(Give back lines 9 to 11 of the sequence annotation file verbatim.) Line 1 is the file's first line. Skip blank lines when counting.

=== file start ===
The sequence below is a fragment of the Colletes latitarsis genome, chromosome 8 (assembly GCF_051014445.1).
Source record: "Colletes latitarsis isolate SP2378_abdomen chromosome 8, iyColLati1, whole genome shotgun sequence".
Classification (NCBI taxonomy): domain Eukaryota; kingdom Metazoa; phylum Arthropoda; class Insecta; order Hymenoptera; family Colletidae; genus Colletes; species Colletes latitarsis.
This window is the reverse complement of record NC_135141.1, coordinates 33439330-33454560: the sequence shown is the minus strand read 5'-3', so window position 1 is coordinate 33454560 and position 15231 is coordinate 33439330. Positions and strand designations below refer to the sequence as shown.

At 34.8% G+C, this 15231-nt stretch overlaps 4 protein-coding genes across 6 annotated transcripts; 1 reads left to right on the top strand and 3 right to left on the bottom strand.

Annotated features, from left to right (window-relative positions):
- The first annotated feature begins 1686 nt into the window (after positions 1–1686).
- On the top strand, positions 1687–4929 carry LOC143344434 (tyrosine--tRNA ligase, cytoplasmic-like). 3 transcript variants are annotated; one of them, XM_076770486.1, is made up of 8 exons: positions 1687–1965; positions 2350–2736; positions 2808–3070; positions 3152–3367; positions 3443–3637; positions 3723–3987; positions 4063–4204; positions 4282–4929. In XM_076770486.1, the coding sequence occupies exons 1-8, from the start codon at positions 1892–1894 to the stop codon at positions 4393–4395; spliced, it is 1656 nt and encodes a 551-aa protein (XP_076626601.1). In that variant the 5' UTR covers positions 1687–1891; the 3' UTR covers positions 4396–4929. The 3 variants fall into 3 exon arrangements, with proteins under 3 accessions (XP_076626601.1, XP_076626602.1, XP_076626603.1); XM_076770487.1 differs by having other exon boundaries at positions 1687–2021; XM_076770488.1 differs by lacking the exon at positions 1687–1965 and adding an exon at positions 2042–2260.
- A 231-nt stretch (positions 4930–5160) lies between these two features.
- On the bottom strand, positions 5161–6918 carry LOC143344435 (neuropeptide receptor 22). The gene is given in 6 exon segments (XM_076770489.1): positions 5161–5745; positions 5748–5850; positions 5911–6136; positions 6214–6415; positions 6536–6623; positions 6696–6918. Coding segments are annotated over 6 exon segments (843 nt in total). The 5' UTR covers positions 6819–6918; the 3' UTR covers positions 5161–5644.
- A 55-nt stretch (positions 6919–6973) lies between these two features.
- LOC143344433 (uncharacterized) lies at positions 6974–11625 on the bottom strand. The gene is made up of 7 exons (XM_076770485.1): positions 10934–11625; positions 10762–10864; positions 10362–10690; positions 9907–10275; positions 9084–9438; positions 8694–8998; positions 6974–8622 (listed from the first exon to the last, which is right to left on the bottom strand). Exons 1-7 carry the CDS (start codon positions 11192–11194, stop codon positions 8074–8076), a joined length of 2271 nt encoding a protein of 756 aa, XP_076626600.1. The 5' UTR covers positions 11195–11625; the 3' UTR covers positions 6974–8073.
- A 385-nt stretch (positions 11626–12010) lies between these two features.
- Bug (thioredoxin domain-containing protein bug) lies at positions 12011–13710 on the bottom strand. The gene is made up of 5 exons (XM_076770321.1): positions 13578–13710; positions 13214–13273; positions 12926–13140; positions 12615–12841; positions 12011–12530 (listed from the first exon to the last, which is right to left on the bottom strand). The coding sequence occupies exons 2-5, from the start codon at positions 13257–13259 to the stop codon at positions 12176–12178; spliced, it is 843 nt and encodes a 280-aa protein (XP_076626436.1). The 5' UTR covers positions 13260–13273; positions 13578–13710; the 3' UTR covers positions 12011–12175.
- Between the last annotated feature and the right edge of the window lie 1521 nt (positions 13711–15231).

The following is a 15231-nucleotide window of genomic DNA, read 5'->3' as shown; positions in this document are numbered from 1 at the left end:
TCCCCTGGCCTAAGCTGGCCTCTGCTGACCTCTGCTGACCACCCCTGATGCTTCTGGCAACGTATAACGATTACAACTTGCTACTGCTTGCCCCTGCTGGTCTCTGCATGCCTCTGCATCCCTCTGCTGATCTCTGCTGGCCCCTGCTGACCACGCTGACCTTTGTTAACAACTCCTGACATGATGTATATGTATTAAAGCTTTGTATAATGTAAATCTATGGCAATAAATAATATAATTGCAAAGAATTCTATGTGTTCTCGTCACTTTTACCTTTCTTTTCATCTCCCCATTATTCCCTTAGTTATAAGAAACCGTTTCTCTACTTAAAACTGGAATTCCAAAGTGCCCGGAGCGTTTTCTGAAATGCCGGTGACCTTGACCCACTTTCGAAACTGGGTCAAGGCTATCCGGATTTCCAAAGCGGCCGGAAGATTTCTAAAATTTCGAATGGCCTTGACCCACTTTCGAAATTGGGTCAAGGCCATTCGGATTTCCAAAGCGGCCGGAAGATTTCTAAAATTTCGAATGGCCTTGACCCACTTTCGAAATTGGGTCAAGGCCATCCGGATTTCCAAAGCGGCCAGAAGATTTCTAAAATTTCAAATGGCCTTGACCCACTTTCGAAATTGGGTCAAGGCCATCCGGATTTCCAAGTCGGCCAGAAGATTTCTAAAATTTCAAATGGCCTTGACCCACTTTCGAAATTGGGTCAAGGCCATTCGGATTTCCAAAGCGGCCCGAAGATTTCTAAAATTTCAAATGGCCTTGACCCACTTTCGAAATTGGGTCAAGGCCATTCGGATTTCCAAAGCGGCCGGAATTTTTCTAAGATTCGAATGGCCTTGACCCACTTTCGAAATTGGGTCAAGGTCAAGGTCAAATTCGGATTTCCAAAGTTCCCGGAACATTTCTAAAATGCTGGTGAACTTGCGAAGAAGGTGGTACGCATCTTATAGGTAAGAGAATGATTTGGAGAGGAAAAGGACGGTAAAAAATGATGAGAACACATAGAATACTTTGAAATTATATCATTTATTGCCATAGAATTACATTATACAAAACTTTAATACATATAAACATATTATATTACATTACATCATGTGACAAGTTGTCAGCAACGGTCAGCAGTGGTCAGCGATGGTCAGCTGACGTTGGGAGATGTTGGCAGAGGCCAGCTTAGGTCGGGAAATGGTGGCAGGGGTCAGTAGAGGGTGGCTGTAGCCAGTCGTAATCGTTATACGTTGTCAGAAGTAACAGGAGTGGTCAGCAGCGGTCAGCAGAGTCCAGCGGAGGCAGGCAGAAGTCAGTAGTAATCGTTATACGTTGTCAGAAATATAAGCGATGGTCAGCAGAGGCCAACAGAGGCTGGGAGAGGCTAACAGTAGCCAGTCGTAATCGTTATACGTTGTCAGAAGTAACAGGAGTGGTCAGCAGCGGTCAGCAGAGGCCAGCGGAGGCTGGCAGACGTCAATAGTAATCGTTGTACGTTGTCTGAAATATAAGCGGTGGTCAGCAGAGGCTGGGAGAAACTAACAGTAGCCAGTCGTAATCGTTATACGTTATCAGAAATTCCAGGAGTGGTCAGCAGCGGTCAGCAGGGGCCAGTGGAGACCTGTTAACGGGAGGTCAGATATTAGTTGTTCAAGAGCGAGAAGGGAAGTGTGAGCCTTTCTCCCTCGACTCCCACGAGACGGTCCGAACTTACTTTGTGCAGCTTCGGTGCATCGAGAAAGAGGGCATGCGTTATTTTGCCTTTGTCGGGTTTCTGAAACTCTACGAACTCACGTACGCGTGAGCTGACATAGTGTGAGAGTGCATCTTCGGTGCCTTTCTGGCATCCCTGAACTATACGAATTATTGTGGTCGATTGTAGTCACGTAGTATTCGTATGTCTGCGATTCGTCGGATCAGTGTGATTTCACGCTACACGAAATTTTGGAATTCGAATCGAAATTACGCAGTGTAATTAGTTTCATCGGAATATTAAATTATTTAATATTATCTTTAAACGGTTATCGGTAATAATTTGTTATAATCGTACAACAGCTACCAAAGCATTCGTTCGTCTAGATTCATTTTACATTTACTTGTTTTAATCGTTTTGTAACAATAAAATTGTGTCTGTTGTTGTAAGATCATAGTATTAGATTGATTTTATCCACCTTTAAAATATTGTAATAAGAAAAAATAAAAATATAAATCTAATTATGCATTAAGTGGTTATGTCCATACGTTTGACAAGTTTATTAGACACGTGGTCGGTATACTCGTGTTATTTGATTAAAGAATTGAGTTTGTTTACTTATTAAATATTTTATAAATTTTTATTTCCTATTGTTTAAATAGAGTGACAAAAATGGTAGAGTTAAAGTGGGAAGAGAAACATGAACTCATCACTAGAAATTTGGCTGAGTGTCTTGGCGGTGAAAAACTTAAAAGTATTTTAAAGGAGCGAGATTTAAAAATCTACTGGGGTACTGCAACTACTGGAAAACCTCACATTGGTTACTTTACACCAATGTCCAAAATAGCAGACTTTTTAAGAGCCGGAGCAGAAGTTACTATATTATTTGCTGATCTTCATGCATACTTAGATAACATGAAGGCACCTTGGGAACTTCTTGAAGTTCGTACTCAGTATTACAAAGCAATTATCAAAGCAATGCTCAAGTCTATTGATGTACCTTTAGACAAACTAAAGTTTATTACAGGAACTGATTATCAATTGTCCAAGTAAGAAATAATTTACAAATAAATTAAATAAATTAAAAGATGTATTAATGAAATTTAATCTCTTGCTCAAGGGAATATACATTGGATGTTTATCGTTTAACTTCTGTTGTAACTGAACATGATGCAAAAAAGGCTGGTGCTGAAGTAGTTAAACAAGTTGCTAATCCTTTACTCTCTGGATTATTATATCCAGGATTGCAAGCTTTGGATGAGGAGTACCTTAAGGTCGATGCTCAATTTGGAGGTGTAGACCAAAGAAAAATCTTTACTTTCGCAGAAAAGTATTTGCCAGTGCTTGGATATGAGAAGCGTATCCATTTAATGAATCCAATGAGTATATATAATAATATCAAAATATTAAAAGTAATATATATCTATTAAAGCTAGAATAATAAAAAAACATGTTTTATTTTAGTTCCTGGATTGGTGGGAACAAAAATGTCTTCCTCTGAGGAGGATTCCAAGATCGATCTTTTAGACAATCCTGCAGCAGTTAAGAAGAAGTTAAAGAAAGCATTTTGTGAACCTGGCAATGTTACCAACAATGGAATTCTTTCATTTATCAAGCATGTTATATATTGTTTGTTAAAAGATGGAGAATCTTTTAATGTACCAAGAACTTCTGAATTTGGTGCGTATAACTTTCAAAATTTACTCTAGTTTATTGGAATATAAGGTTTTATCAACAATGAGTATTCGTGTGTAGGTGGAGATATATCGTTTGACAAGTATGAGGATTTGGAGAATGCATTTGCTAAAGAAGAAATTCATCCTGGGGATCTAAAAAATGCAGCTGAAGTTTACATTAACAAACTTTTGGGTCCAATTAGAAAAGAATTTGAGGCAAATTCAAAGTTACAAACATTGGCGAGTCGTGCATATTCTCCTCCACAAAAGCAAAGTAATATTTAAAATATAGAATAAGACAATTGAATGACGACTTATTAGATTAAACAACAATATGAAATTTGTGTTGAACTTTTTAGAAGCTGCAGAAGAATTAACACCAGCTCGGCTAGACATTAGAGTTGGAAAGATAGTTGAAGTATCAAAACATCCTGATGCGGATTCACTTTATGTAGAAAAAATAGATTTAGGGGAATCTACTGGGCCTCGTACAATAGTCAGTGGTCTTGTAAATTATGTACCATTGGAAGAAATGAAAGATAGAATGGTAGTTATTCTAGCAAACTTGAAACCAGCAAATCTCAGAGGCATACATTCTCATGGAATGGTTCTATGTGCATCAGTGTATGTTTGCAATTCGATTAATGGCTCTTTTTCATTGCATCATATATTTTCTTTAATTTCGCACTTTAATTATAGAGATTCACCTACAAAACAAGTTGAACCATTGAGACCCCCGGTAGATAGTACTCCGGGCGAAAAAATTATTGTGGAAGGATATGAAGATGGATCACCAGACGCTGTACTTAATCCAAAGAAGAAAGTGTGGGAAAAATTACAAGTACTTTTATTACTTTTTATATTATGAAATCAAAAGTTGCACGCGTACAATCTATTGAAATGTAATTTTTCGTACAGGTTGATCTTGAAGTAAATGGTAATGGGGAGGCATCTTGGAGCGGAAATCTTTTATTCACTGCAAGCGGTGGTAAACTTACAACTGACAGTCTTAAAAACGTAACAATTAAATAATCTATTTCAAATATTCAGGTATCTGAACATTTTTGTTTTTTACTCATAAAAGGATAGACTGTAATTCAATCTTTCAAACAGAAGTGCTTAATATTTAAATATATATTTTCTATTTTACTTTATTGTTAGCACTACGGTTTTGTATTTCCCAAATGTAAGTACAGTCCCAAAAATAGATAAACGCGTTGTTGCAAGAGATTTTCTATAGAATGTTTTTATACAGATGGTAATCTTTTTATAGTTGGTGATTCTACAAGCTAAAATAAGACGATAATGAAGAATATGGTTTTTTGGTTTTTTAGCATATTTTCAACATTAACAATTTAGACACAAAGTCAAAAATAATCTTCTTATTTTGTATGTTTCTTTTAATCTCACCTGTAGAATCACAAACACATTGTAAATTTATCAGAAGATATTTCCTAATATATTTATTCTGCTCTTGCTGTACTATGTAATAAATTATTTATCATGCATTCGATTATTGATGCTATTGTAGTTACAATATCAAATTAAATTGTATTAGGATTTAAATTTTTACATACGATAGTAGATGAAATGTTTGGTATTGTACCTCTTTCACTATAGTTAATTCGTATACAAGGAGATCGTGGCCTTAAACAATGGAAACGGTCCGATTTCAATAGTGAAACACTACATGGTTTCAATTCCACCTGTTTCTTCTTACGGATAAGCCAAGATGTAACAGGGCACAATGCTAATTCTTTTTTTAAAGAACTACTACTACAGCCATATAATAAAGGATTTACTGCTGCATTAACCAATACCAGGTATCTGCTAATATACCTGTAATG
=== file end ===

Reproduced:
- A 231-nt stretch (positions 4930–5160) lies between these two features.
- On the bottom strand, positions 5161–6918 carry LOC143344435 (neuropeptide receptor 22). The gene is given in 6 exon segments (XM_076770489.1): positions 5161–5745; positions 5748–5850; positions 5911–6136; positions 6214–6415; positions 6536–6623; positions 6696–6918. Coding segments are annotated over 6 exon segments (843 nt in total). The 5' UTR covers positions 6819–6918; the 3' UTR covers positions 5161–5644.
- A 55-nt stretch (positions 6919–6973) lies between these two features.